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    Please use this identifier to cite or link to this item: http://ir.lib.ncu.edu.tw/handle/987654321/62565

    Title: 公司增加揭露的經濟後果:月營收揭露、月盈餘揭露與法人說明會的角色;The Economic Consequences of Incresed Dsiclosure: The Role of Monthly Revenues Disclosure, Monthly Earnings Disclosure and Conference Call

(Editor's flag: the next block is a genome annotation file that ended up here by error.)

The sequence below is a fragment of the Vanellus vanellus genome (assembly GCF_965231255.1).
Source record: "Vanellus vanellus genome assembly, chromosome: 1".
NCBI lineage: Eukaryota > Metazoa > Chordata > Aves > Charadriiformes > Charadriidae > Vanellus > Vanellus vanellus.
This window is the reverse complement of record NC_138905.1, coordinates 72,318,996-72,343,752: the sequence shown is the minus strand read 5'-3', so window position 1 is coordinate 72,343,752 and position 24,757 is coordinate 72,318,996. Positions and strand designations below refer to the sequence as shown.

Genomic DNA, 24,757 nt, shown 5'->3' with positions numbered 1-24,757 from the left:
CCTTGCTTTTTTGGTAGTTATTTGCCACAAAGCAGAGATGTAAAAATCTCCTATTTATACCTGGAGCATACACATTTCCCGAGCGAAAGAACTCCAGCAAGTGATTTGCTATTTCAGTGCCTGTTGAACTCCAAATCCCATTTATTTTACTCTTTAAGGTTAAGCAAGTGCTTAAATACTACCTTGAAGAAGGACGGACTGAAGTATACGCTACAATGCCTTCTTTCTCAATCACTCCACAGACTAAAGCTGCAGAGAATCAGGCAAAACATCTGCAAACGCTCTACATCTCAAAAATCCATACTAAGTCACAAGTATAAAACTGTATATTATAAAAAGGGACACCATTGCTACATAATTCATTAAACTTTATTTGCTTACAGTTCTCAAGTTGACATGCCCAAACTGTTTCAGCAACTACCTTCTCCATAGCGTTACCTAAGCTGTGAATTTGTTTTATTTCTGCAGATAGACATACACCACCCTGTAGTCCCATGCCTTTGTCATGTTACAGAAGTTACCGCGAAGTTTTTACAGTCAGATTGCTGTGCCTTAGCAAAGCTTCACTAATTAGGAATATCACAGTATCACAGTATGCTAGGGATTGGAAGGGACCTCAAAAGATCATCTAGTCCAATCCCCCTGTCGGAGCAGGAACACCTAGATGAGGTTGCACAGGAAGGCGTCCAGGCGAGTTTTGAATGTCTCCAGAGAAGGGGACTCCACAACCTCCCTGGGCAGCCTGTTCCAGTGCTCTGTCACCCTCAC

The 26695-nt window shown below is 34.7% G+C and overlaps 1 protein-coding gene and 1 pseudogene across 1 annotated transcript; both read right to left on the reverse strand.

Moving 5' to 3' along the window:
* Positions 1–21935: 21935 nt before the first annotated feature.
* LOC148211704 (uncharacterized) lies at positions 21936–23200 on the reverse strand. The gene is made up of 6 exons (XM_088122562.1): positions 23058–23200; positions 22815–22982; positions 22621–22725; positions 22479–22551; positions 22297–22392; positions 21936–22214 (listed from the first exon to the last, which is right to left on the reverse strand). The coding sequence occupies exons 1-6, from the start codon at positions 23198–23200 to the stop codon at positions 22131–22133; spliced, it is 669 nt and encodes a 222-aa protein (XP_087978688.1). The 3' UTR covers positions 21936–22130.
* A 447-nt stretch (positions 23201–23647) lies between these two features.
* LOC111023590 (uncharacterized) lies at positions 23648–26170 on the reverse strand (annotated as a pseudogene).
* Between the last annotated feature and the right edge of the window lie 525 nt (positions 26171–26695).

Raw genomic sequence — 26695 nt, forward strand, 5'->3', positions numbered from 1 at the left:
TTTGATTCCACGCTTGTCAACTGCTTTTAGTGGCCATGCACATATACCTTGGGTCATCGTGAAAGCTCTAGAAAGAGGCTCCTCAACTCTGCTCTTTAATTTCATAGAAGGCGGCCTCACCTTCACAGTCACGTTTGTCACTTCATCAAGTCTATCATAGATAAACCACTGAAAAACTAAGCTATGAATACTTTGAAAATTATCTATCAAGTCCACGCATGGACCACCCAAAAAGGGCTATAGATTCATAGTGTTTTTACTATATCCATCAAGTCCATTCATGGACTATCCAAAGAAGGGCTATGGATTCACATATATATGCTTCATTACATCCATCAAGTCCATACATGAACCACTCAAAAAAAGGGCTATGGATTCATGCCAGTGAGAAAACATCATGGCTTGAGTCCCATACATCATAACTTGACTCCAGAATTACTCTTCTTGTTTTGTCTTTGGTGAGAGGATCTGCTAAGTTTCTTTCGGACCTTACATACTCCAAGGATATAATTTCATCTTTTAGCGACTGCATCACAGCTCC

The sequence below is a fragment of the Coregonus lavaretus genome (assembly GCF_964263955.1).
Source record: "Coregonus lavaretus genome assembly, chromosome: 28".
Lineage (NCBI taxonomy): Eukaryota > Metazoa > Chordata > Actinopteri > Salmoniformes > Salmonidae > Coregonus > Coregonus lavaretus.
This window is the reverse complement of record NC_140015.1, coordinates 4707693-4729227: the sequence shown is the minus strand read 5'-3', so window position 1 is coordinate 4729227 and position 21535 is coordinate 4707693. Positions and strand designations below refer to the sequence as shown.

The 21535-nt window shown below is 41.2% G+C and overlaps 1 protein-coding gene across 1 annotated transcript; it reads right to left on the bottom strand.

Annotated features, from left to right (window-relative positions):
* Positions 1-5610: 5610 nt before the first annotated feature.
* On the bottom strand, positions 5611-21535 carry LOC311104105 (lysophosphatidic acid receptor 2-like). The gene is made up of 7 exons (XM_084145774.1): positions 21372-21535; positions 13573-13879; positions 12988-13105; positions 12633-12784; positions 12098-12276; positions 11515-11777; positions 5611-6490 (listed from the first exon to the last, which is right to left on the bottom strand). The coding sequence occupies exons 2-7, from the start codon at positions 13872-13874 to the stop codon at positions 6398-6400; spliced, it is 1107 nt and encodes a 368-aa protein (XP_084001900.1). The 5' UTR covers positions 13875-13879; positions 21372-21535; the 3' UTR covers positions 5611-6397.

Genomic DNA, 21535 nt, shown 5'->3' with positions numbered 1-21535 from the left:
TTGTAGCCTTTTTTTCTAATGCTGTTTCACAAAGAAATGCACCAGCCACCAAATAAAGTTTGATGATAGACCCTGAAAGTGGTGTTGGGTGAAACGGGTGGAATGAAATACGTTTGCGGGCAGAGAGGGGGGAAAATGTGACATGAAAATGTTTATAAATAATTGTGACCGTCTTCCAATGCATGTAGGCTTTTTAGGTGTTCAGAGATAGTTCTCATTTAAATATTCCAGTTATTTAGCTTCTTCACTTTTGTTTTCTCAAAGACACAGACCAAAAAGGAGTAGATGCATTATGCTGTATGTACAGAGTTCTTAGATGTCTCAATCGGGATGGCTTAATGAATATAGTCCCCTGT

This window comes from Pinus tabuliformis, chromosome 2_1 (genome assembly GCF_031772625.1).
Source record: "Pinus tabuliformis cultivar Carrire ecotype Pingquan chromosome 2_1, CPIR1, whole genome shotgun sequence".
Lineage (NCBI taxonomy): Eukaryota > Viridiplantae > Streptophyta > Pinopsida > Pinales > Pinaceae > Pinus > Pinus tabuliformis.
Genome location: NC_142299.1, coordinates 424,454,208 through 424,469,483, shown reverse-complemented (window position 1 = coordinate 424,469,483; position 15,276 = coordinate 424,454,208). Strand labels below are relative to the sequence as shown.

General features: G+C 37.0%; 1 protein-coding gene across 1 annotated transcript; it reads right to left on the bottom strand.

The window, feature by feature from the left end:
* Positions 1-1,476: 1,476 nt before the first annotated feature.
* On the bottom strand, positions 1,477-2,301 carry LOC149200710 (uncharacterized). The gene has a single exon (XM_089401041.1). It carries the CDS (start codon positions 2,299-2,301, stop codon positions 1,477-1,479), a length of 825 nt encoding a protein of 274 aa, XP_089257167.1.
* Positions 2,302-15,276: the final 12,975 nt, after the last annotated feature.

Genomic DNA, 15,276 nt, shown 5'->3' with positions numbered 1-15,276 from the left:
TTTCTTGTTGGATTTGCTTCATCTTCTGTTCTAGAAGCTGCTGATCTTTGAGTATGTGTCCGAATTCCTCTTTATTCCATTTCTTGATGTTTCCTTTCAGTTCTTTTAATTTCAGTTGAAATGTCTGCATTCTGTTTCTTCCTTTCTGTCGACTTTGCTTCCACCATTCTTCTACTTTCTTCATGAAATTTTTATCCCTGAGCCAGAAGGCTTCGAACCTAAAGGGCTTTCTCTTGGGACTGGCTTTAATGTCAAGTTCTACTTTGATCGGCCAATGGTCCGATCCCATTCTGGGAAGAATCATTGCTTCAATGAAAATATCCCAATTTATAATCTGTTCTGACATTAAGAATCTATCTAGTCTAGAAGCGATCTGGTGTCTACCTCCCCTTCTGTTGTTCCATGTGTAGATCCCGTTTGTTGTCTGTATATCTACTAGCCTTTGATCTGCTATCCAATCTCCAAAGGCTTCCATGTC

Authors: 曹壽民;金成隆
    Contributors: 國立中央大學企業管理學系
    Keywords: 管理科學
    Date: 2013-12-01
    Issue Date: 2014-03-17 11:51:01 (UTC+8)
    Publisher: 行政院國家科學委員會